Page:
What We’ve Gotten Wrong with Body Inclusivity

A woman reveals her struggle with being a size that many clothing brands don’t carry.

Every woman obsesses over something about their body. Lord knows I do, and it consumes me daily: at pilates, during a night out with friends, but mostly while shopping.

You see, dressing rooms were never a positive experience for me. I shed countless tears in my mom’s arms and spoiled many shopping days for myself staring at my reflection and cursing the body I was born with, all because nothing clung to my petite frame quite right. I still remember thinking, “I can’t be the only one who goes through this.”

I don’t think I’ve ever been more miserable than I was in those moments (trying on clothes, of all things!). From age 15 to 22, my one birthday wish was to have a taller, curvier figure. Spoiler: My wish never came true. But I’m getting off track.

“Unwomanly” and “undesirable.” Those are adjectives that describe how I viewed my body because I wasn’t represented in women’s clothing stores. Because the media painted a picture of anything smaller than a size 0 as “unhealthy” and even “dangerous,” which I found quite ironic seeing as petite sizes were glorified in fashion—especially on the runway.

I just wanted to be able to walk into a women’s clothing store and not have my eyes automatically scan the racks for the tiniest article of clothing in hopes that it wouldn’t look too frumpy on my frame. It was exhausting trying to dress the body I was developing in…a body that I was ashamed of.

The Shift in Retail

A friend of mine introduced me to Aritzia, a Canadian women’s fashion store that carries various brands in a range of sizes, including 00 and XXXS. Bonus: It was (somewhat) affordable.

For the first time, my body size was included in a positive light and not associated with a negative connotation. For the first time, I was able to dress appropriately for my age and find clothes that actually accentuated my petite-frame. For the first time, I was able to shop at a store and not leave feeling discouraged. From then on shopping was a brand new experience; one that didn’t end with me in a dressing room and tears streaming down my face.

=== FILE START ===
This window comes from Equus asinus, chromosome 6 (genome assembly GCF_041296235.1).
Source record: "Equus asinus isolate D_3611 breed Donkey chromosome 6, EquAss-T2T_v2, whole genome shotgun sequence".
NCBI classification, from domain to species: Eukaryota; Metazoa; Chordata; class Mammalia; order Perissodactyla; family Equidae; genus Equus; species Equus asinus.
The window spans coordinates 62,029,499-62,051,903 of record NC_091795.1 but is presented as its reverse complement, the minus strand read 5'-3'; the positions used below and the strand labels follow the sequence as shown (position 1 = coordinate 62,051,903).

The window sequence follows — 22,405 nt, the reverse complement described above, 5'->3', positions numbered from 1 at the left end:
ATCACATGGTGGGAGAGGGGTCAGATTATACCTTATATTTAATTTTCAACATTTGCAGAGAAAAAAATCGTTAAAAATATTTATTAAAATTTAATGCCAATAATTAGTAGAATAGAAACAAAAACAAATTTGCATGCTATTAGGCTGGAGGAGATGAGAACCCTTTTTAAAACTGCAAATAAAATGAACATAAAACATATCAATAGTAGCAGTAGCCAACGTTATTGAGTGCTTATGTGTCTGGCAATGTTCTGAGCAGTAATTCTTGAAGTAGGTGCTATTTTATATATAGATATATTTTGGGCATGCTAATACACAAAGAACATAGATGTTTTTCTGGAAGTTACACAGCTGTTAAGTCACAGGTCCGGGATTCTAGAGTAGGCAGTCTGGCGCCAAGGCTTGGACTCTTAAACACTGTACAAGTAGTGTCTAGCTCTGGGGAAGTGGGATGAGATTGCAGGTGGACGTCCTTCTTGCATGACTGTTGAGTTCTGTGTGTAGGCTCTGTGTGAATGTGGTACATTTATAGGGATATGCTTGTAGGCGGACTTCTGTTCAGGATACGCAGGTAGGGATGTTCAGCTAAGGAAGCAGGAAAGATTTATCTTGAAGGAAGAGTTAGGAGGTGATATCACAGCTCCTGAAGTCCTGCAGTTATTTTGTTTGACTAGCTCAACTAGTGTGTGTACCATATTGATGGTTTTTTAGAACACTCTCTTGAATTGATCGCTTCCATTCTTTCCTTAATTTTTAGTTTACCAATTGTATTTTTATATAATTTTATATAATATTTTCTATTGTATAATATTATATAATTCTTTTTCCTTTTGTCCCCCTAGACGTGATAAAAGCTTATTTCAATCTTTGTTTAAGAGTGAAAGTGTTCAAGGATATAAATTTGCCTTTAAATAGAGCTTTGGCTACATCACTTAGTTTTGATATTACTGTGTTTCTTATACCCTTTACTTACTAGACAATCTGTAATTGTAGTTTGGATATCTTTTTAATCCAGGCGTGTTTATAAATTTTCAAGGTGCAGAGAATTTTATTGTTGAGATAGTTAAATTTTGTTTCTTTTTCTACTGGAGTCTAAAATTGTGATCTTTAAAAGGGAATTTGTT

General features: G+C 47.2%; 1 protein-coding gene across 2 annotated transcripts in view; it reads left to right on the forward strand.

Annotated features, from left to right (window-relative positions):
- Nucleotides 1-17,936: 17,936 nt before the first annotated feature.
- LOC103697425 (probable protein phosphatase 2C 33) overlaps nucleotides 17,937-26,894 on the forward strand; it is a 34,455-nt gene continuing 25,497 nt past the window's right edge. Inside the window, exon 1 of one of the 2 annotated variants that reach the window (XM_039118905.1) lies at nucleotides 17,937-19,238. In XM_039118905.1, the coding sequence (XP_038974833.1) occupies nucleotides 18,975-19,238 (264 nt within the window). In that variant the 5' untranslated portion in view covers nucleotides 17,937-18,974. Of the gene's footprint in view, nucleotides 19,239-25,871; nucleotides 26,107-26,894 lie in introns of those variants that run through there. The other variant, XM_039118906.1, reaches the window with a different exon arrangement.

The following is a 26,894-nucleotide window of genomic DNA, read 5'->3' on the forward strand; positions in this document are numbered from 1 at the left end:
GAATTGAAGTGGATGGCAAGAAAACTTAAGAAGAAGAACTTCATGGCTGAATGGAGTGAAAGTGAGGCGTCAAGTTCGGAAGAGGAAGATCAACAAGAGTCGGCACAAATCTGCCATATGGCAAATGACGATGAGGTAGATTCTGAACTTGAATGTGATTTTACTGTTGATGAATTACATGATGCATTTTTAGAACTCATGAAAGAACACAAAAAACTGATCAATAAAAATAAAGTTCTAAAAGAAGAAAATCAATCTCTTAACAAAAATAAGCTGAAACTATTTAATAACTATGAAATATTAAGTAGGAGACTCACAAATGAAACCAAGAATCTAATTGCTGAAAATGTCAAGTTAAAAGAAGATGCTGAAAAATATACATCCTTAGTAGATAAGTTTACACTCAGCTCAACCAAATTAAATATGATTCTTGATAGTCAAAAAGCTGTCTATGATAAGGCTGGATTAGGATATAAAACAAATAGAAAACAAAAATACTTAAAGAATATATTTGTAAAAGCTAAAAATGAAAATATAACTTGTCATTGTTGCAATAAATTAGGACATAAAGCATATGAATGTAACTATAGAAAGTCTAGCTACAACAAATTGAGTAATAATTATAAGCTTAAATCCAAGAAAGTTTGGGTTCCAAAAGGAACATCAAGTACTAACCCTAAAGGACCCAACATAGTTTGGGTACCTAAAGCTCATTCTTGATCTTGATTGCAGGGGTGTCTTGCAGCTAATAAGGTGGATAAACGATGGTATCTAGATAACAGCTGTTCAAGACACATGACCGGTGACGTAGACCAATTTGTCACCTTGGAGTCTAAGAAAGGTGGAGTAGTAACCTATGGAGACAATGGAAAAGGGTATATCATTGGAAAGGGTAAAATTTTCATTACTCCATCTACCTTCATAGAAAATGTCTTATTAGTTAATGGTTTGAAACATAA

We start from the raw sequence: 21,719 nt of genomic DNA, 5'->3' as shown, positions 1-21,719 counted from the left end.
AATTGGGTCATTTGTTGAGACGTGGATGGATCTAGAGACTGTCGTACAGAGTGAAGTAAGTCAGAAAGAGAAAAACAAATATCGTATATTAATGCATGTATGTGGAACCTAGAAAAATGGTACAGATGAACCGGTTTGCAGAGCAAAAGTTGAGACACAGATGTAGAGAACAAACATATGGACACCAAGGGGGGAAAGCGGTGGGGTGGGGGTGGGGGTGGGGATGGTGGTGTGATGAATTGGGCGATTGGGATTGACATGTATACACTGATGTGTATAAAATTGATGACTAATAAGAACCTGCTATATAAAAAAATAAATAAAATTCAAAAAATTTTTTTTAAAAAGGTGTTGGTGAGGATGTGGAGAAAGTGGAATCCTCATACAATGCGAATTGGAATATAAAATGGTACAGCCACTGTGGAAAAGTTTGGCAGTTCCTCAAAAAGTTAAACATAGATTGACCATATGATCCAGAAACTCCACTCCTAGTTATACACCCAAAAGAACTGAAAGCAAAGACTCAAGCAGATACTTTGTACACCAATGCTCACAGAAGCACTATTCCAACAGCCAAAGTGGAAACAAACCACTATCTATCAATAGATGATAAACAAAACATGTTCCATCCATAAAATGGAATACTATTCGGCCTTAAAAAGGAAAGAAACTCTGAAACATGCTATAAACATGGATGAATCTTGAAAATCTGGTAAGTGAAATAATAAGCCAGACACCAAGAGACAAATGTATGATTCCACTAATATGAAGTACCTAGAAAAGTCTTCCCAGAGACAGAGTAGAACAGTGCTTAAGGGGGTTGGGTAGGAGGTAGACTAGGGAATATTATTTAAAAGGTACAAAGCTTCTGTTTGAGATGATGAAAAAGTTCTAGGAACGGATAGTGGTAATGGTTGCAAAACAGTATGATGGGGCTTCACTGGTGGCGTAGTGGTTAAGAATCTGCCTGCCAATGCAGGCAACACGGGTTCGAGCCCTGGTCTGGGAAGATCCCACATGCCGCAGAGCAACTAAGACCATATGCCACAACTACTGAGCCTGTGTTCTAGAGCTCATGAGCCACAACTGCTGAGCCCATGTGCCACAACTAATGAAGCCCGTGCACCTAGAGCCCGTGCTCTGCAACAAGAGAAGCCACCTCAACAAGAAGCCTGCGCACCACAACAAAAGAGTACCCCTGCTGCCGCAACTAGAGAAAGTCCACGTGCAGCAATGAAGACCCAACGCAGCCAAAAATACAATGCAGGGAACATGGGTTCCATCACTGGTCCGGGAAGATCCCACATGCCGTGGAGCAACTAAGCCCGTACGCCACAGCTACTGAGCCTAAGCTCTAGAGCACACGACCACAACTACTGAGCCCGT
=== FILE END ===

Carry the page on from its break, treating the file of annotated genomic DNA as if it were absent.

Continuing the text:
I can assume there was a high demand for the size—it shows in-store and online. It’s often the first size sold out for any piece I’m interested in purchasing.

Today, I’m in my late 20s and still have a 23-inch waist. It’s not that I’ve starved myself to be a size 00, I’m naturally this size. I’m small-boned, stand at five feet tall and weigh under 100 pounds. So, it’s easy to see why it has always been such a challenge to shop for clothes—without getting a bajillion alternations—up until Artizia entered my life.

An Ongoing Battle

With Aritzia’s private label Babaton planning on adding extended sizing up to 18 in the spring of this year, I hope that size 00 isn’t removed in the process, which is what seems to have happened with size XXXS.

It’s hard to even articulate what this store has done for my self-confidence. Sure, I still catch myself in the dressing room knit-picking my body apart in the mirror, but it’s also become a place of reassurance that my body size is womanly, after all. And that’s something remarkable in itself.

I’m still learning to accept my body size. It’s a relationship I can only hope to improve and a fixation I can only hope will drown out as I continue to age. And while I rarely spend time shopping with my mom anymore, I do keep one thing she said in the past close to my heart whenever I’m discouraged in a dressing room: “Someday you’re going to love the body you were given.” I hope she’s right.

Next, take this quiz to find out if you have a healthy body image.

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